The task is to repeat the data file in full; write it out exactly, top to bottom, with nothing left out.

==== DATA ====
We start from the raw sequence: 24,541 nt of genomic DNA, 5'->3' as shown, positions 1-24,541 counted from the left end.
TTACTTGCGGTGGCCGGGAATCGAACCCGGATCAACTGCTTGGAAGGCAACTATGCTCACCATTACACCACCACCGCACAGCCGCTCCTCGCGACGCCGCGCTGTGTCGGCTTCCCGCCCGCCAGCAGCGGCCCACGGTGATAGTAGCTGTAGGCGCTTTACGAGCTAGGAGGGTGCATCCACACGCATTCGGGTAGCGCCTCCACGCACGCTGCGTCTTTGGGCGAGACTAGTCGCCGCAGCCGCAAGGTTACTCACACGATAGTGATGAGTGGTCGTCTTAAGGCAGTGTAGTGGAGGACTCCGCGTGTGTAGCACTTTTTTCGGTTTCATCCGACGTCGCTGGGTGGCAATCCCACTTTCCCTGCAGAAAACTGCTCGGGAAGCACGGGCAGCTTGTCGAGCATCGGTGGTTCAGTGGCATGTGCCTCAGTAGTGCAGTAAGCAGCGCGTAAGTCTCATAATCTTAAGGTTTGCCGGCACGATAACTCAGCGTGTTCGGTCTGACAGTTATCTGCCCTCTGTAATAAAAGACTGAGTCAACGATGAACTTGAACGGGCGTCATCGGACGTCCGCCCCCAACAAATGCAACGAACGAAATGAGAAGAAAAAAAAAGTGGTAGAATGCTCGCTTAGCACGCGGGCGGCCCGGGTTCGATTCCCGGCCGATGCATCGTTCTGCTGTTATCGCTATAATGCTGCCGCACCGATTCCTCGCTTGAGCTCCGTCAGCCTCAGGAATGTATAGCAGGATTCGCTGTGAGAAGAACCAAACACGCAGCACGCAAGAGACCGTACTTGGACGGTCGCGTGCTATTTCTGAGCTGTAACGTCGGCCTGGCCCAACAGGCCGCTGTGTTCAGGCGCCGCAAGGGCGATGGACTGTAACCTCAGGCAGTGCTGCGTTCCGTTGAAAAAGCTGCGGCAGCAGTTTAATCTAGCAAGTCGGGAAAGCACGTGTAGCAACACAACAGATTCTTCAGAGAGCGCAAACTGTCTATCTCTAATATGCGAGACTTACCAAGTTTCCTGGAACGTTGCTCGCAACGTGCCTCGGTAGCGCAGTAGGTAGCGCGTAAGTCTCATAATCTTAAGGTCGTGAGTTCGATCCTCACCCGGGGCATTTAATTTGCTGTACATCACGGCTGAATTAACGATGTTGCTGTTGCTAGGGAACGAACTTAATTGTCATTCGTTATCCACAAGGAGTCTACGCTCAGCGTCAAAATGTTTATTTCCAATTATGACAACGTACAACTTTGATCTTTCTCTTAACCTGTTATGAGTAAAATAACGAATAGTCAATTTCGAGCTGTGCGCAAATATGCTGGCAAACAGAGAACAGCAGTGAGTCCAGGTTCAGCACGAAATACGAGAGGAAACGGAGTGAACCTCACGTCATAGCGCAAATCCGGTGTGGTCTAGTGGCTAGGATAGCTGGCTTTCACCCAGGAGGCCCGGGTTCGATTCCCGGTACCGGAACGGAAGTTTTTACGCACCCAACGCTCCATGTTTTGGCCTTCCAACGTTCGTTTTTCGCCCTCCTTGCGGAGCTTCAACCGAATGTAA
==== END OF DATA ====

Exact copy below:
We start from the raw sequence: 24,541 nt of genomic DNA, 5'->3' as shown, positions 1-24,541 counted from the left end.
TTACTTGCGGTGGCCGGGAATCGAACCCGGATCAACTGCTTGGAAGGCAACTATGCTCACCATTACACCACCACCGCACAGCCGCTCCTCGCGACGCCGCGCTGTGTCGGCTTCCCGCCCGCCAGCAGCGGCCCACGGTGATAGTAGCTGTAGGCGCTTTACGAGCTAGGAGGGTGCATCCACACGCATTCGGGTAGCGCCTCCACGCACGCTGCGTCTTTGGGCGAGACTAGTCGCCGCAGCCGCAAGGTTACTCACACGATAGTGATGAGTGGTCGTCTTAAGGCAGTGTAGTGGAGGACTCCGCGTGTGTAGCACTTTTTTCGGTTTCATCCGACGTCGCTGGGTGGCAATCCCACTTTCCCTGCAGAAAACTGCTCGGGAAGCACGGGCAGCTTGTCGAGCATCGGTGGTTCAGTGGCATGTGCCTCAGTAGTGCAGTAAGCAGCGCGTAAGTCTCATAATCTTAAGGTTTGCCGGCACGATAACTCAGCGTGTTCGGTCTGACAGTTATCTGCCCTCTGTAATAAAAGACTGAGTCAACGATGAACTTGAACGGGCGTCATCGGACGTCCGCCCCCAACAAATGCAACGAACGAAATGAGAAGAAAAAAAAAGTGGTAGAATGCTCGCTTAGCACGCGGGCGGCCCGGGTTCGATTCCCGGCCGATGCATCGTTCTGCTGTTATCGCTATAATGCTGCCGCACCGATTCCTCGCTTGAGCTCCGTCAGCCTCAGGAATGTATAGCAGGATTCGCTGTGAGAAGAACCAAACACGCAGCACGCAAGAGACCGTACTTGGACGGTCGCGTGCTATTTCTGAGCTGTAACGTCGGCCTGGCCCAACAGGCCGCTGTGTTCAGGCGCCGCAAGGGCGATGGACTGTAACCTCAGGCAGTGCTGCGTTCCGTTGAAAAAGCTGCGGCAGCAGTTTAATCTAGCAAGTCGGGAAAGCACGTGTAGCAACACAACAGATTCTTCAGAGAGCGCAAACTGTCTATCTCTAATATGCGAGACTTACCAAGTTTCCTGGAACGTTGCTCGCAACGTGCCTCGGTAGCGCAGTAGGTAGCGCGTAAGTCTCATAATCTTAAGGTCGTGAGTTCGATCCTCACCCGGGGCATTTAATTTGCTGTACATCACGGCTGAATTAACGATGTTGCTGTTGCTAGGGAACGAACTTAATTGTCATTCGTTATCCACAAGGAGTCTACGCTCAGCGTCAAAATGTTTATTTCCAATTATGACAACGTACAACTTTGATCTTTCTCTTAACCTGTTATGAGTAAAATAACGAATAGTCAATTTCGAGCTGTGCGCAAATATGCTGGCAAACAGAGAACAGCAGTGAGTCCAGGTTCAGCACGAAATACGAGAGGAAACGGAGTGAACCTCACGTCATAGCGCAAATCCGGTGTGGTCTAGTGGCTAGGATAGCTGGCTTTCACCCAGGAGGCCCGGGTTCGATTCCCGGTACCGGAACGGAAGTTTTTACGCACCCAACGCTCCATGTTTTGGCCTTCCAACGTTCGTTTTTCGCCCTCCTTGCGGAGCTTCAACCGAATGTAA